|Fit, Function, Fashion
||[fév. 28e, 2010|02:43 pm]
'Practical' has come to be such a shunned word, directly connotated with 'ugly'. But all that the queen of chic herself, Coco Chanel, was trying to do when she started out was to liberate women by creating more practical clothes for them. She invented the bag strap because she became sick of clutching her bag. For Coco Chanel, there was never any compromise between what was practical and what was chic. The two went hand in hand.
Is there any successful high-end designer today whose main aim is to liberate women?
Now, the clutch handbag is stylish again. As are high-heeled shoes that you can't walk in, and bustiers, corsets. (Even I think bustiers and corsets are beautiful, and there are past entries on this blog about them.)
The most avant-garde contemporary designers aren't the ones increasing practicality, but people like Hussein Chalayan, who once made a table that could also be folded out into a skirt. Indeed impressive. But it is always the female body which has to be compromised within this sort of art/fashion. Menswear seldom enters the rhealm of design so innovative it's more for view than wear. There seems to be an unwritten law: unpractical but beautiful is for women only. This attitude to fashion as art is mirrored in everyday wear as well.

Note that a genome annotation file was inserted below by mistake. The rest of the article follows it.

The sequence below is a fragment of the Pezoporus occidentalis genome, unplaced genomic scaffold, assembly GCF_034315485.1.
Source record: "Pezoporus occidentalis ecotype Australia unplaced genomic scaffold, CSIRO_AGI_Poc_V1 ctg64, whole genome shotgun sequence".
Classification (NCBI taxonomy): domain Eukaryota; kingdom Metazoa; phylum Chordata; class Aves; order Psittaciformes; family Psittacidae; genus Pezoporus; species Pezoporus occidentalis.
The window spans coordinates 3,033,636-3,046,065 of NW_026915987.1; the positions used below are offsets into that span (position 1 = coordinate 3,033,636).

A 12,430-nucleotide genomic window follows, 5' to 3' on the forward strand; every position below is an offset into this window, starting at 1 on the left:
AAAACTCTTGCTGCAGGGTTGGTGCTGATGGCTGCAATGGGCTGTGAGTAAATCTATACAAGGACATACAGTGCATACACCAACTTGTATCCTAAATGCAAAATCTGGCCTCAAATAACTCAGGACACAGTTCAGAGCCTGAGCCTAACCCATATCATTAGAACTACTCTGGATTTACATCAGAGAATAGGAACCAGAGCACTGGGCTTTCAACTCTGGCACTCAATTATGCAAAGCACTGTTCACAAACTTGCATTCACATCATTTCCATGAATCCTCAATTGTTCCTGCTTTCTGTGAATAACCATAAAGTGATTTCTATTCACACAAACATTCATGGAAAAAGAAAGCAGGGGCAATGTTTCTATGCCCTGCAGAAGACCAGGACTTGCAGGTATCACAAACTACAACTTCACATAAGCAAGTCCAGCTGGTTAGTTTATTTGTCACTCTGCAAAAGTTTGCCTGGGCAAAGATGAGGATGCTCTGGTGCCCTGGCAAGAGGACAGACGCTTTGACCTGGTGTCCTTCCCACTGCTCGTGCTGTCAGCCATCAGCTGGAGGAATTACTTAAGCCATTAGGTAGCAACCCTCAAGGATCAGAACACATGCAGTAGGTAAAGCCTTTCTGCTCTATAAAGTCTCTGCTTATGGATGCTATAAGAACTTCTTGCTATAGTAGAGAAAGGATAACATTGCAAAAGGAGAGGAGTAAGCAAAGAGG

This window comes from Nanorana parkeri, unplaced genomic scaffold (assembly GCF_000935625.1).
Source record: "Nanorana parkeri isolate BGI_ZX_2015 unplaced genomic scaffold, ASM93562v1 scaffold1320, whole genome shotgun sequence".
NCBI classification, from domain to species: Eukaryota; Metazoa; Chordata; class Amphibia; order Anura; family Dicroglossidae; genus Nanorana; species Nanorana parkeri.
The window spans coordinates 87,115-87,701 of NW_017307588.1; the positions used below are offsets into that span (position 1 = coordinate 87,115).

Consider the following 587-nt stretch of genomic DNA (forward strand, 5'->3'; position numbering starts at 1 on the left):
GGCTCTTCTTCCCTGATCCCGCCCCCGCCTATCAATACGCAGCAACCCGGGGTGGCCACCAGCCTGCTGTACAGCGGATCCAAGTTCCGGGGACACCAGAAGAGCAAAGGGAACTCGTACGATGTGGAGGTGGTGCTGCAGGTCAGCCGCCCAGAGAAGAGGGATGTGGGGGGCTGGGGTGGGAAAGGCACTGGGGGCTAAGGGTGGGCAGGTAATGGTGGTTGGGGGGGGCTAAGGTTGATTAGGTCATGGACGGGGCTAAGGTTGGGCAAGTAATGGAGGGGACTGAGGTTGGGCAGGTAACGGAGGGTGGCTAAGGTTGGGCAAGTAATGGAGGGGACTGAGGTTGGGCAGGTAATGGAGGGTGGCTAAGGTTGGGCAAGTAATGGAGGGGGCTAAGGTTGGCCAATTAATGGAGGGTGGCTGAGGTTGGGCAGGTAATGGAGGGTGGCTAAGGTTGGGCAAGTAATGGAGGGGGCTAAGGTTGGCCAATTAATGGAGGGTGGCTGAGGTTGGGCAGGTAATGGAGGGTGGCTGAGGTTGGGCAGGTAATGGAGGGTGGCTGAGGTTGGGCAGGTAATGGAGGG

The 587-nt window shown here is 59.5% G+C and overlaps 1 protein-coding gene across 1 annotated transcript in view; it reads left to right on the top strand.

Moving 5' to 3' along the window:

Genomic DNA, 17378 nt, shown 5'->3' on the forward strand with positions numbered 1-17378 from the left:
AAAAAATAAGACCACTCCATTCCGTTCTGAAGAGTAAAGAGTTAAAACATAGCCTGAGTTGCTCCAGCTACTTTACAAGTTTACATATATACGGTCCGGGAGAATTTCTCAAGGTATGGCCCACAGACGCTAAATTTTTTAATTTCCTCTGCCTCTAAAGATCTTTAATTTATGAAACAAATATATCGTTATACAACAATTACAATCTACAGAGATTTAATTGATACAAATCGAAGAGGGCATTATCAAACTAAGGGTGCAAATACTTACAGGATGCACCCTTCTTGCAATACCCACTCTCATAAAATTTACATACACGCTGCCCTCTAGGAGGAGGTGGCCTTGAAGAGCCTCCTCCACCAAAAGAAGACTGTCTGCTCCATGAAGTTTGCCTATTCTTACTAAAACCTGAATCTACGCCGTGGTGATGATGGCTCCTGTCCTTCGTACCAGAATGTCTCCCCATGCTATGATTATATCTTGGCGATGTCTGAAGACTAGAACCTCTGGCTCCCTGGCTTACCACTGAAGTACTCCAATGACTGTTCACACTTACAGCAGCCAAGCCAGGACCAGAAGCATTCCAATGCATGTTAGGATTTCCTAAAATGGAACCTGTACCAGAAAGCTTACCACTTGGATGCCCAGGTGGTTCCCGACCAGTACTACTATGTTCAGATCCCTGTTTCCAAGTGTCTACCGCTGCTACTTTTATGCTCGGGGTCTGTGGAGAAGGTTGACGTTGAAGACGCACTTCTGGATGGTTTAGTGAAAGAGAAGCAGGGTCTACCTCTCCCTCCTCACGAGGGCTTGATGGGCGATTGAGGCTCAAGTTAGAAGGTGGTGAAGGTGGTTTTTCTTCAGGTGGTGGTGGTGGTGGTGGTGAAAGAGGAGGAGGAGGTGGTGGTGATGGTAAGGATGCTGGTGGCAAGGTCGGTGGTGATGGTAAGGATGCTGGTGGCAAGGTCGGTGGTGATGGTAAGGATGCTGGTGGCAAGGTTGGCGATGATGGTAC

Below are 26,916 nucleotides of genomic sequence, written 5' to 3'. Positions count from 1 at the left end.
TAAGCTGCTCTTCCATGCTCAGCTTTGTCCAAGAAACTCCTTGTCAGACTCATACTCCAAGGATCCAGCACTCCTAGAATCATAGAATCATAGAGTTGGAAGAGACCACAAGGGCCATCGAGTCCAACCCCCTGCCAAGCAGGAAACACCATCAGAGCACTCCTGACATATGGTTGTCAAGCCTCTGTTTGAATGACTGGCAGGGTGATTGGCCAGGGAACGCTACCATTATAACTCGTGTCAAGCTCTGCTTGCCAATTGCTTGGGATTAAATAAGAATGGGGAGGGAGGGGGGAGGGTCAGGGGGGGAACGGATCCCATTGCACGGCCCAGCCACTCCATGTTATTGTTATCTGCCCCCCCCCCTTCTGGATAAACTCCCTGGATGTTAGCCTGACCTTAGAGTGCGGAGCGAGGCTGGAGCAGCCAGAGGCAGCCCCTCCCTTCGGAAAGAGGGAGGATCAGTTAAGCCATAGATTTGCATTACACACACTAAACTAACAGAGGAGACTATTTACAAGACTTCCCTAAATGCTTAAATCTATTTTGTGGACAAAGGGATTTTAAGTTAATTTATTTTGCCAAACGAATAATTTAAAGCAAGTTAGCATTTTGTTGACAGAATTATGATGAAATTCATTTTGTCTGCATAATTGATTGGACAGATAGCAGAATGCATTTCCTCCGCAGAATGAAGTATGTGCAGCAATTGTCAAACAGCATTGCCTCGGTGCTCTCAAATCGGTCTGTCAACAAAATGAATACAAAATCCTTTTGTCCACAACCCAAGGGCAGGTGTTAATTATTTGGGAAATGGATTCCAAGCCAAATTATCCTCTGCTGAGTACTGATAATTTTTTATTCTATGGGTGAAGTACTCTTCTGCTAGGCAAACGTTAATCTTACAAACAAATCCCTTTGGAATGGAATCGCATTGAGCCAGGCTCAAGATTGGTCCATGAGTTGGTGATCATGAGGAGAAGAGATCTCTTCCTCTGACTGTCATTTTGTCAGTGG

There was an episode of Project Runway once where the designers had to design clothes for each other. One male designer had made a pair of mens' trousers, and the judges criticized him for not having added pockets. "Without pockets, it looks like a pair of women's trousers!" Michael Kors - a womenswear designer - said, aghast. In the same episode, the judges kept saying how menswear was the hardest thing a designer could make, without ever really elaborating on why.
Could it be because men as consumers have been conditioned to expect more? Because fashion-conscious men demand function AND fit AND quality AND style? A man can buy a suit and whilst in the shop have it directly tailored to his fit.
Women have to settle for tailoring their own bodies instead.
And still we're the ones who end up with less practical clothes of lower quality.